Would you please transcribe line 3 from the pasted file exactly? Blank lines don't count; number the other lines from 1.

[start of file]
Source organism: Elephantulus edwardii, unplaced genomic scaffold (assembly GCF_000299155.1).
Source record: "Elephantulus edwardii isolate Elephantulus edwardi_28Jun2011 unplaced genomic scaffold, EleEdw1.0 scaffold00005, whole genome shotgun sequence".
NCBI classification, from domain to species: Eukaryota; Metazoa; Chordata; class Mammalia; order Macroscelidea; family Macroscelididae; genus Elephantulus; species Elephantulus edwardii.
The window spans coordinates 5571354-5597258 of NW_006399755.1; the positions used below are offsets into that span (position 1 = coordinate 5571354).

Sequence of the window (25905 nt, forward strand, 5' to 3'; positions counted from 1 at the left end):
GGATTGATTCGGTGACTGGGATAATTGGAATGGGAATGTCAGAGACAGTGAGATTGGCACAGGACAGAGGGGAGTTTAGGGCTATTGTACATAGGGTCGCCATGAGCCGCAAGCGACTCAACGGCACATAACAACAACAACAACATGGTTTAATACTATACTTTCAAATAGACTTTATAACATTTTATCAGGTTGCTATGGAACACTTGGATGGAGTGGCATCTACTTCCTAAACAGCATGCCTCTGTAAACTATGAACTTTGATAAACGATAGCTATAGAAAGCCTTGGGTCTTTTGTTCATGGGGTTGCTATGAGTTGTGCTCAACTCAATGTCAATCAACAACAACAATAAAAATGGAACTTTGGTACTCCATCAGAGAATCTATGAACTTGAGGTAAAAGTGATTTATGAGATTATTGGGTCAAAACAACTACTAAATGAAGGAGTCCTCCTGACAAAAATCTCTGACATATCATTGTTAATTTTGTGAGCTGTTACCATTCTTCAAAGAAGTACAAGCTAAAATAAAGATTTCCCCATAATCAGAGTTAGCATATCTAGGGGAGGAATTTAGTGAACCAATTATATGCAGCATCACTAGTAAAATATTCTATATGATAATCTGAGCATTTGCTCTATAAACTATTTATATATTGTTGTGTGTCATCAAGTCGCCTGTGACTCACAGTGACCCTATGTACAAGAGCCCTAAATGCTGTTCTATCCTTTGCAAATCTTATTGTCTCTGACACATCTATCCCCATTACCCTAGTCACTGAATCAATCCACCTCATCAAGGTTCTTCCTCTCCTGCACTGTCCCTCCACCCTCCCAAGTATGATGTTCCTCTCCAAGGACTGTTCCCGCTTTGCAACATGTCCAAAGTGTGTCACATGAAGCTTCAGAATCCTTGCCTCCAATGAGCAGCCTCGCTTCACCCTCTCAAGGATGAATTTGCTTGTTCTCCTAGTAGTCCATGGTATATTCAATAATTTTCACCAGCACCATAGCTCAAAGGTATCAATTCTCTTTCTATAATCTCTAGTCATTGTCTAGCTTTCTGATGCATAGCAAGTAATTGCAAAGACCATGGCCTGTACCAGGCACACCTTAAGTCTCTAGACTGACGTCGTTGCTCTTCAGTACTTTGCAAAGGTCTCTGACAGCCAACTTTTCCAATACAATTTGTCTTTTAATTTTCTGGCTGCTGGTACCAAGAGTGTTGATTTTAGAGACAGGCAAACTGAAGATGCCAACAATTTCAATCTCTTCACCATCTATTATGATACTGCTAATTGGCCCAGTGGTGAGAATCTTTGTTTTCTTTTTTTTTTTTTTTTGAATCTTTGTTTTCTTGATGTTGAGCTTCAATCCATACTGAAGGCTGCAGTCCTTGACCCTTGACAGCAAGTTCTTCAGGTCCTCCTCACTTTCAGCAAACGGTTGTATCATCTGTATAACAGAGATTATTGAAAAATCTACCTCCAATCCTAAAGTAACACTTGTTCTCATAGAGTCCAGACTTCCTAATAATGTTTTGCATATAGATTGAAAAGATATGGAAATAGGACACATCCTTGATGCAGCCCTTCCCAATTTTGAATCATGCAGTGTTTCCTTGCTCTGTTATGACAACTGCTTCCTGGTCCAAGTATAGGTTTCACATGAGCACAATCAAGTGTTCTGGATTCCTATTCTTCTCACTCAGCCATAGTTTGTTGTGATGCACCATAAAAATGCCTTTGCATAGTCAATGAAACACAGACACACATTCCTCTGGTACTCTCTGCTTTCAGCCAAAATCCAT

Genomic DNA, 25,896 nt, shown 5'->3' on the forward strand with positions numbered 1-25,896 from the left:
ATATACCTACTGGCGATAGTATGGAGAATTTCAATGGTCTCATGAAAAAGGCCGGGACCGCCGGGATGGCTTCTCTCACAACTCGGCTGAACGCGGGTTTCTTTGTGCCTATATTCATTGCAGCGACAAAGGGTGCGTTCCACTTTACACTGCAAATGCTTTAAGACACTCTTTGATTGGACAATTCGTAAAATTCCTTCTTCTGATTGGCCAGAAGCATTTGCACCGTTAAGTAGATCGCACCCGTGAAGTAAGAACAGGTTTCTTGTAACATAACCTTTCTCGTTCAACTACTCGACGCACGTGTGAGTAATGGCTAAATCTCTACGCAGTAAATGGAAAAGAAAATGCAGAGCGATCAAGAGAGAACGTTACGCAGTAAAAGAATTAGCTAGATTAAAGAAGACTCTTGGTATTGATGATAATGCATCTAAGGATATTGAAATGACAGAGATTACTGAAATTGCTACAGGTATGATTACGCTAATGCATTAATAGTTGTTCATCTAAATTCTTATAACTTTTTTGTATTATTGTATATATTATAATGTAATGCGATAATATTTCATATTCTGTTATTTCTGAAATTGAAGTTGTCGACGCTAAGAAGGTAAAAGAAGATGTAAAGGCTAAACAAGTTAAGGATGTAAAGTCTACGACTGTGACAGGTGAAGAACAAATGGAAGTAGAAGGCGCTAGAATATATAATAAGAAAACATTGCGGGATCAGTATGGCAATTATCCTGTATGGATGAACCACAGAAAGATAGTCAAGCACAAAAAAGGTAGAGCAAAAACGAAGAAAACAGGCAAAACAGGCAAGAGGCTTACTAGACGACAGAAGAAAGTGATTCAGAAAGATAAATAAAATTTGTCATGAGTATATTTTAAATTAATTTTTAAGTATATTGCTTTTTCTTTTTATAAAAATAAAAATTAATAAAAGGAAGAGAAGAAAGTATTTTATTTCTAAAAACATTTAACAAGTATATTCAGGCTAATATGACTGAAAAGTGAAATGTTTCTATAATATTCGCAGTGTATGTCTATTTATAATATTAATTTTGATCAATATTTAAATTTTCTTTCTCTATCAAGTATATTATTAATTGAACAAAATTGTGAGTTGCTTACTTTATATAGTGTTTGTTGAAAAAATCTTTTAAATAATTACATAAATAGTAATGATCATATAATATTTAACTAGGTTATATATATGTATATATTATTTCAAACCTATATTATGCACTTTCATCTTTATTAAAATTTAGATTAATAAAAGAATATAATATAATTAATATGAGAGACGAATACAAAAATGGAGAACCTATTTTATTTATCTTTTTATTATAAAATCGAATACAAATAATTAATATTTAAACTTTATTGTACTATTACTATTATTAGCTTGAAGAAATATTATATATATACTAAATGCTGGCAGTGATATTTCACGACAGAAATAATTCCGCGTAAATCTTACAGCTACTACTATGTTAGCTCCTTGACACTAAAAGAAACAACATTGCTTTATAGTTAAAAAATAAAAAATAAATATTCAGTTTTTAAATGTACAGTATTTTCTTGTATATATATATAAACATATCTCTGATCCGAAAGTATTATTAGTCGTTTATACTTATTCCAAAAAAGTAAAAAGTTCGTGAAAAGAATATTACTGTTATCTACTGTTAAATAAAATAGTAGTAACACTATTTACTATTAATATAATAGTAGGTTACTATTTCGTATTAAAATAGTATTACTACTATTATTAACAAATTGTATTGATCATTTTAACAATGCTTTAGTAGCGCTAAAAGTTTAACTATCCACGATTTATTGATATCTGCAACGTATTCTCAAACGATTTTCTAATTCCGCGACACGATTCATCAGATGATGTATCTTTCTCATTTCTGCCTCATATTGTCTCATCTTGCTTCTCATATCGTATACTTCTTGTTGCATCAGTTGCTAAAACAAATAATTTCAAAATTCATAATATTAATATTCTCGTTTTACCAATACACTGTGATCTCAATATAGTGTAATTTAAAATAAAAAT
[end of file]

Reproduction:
NCBI classification, from domain to species: Eukaryota; Metazoa; Chordata; class Mammalia; order Macroscelidea; family Macroscelididae; genus Elephantulus; species Elephantulus edwardii.